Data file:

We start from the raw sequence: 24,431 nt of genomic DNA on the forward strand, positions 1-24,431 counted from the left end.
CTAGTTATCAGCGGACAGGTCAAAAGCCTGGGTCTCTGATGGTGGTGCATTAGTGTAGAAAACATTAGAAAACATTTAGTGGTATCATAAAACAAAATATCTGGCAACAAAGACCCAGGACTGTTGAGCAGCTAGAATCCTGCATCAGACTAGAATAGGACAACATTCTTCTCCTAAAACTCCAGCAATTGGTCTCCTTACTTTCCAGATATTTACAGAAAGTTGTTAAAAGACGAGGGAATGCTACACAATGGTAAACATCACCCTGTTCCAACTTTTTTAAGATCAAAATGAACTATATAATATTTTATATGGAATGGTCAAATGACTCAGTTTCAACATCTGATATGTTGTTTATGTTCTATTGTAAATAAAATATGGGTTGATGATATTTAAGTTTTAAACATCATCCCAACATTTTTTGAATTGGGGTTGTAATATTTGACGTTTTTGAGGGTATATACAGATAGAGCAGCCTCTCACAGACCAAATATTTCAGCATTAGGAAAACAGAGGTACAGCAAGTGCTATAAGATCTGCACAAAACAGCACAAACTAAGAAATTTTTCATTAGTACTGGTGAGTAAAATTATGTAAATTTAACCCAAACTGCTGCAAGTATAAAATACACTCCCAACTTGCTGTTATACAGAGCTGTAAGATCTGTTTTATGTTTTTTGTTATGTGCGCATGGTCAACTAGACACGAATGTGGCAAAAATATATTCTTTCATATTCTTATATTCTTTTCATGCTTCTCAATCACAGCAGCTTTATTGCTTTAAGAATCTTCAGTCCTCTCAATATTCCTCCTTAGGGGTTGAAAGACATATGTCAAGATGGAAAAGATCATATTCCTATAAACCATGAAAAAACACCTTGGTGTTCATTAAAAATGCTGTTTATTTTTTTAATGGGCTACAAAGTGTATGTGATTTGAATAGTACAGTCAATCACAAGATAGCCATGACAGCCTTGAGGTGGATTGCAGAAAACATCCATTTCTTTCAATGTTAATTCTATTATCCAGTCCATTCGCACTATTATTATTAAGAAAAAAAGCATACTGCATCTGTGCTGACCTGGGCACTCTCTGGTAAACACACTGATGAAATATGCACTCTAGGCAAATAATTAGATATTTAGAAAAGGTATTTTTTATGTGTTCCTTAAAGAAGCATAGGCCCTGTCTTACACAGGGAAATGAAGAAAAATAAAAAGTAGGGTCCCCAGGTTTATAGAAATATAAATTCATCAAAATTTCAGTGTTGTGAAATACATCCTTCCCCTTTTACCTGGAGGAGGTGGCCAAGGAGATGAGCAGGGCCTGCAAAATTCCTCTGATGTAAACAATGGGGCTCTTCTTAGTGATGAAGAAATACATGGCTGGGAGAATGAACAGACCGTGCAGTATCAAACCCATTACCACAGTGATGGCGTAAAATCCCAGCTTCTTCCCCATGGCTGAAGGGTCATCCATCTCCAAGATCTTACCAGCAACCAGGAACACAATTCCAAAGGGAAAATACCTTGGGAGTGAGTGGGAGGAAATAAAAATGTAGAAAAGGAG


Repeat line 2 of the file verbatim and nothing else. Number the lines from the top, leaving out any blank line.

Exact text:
CTAGTTATCAGCGGACAGGTCAAAAGCCTGGGTCTCTGATGGTGGTGCATTAGTGTAGAAAACATTAGAAAACATTTAGTGGTATCATAAAACAAAATATCTGGCAACAAAGACCCAGGACTGTTGAGCAGCTAGAATCCTGCATCAGACTAGAATAGGACAACATTCTTCTCCTAAAACTCCAGCAATTGGTCTCCTTACTTTCCAGATATTTACAGAAAGTTGTTAAAAGACGAGGGAATGCTACACAATGGTAAACATCACCCTGTTCCAACTTTTTTAAGATCAAAATGAACTATATAATATTTTATATGGAATGGTCAAATGACTCAGTTTCAACATCTGATATGTTGTTTATGTTCTATTGTAAATAAAATATGGGTTGATGATATTTAAGTTTTAAACATCATCCCAACATTTTTTGAATTGGGGTTGTAATATTTGACGTTTTTGAGGGTATATACAGATAGAGCAGCCTCTCACAGACCAAATATTTCAGCATTAGGAAAACAGAGGTACAGCAAGTGCTATAAGATCTGCACAAAACAGCACAAACTAAGAAATTTTTCATTAGTACTGGTGAGTAAAATTATGTAAATTTAACCCAAACTGCTGCAAGTATAAAATACACTCCCAACTTGCTGTTATACAGAGCTGTAAGATCTGTTTTATGTTTTTTGTTATGTGCGCATGGTCAACTAGACACGAATGTGGCAAAAATATATTCTTTCATATTCTTATATTCTTTTCATGCTTCTCAATCACAGCAGCTTTATTGCTTTAAGAATCTTCAGTCCTCTCAATATTCCTCCTTAGGGGTTGAAAGACATATGTCAAGATGGAAAAGATCATATTCCTATAAACCATGAAAAAACACCTTGGTGTTCATTAAAAATGCTGTTTATTTTTTTAATGGGCTACAAAGTGTATGTGATTTGAATAGTACAGTCAATCACAAGATAGCCATGACAGCCTTGAGGTGGATTGCAGAAAACATCCATTTCTTTCAATGTTAATTCTATTATCCAGTCCATTCGCACTATTATTATTAAGAAAAAAAGCATACTGCATCTGTGCTGACCTGGGCACTCTCTGGTAAACACACTGATGAAATATGCACTCTAGGCAAATAATTAGATATTTAGAAAAGGTATTTTTTATGTGTTCCTTAAAGAAGCATAGGCCCTGTCTTACACAGGGAAATGAAGAAAAATAAAAAGTAGGGTCCCCAGGTTTATAGAAATATAAATTCATCAAAATTTCAGTGTTGTGAAATACATCCTTCCCCTTTTACCTGGAGGAGGTGGCCAAGGAGATGAGCAGGGCCTGCAAAATTCCTCTGATGTAAACAATGGGGCTCTTCTTAGTGATGAAGAAATACATGGCTGGGAGAATGAACAGACCGTGCAGTATCAAACCCATTACCACAGTGATGGCGTAAAATCCCAGCTTCTTCCCCATGGCTGAAGGGTCATCCATCTCCAAGATCTTACCAGCAACCAGGAACACAATTCCAAAGGGAAAATACCTTGGGAGTGAGTGGGAGGAAATAAAAATGTAGAAAAGGAG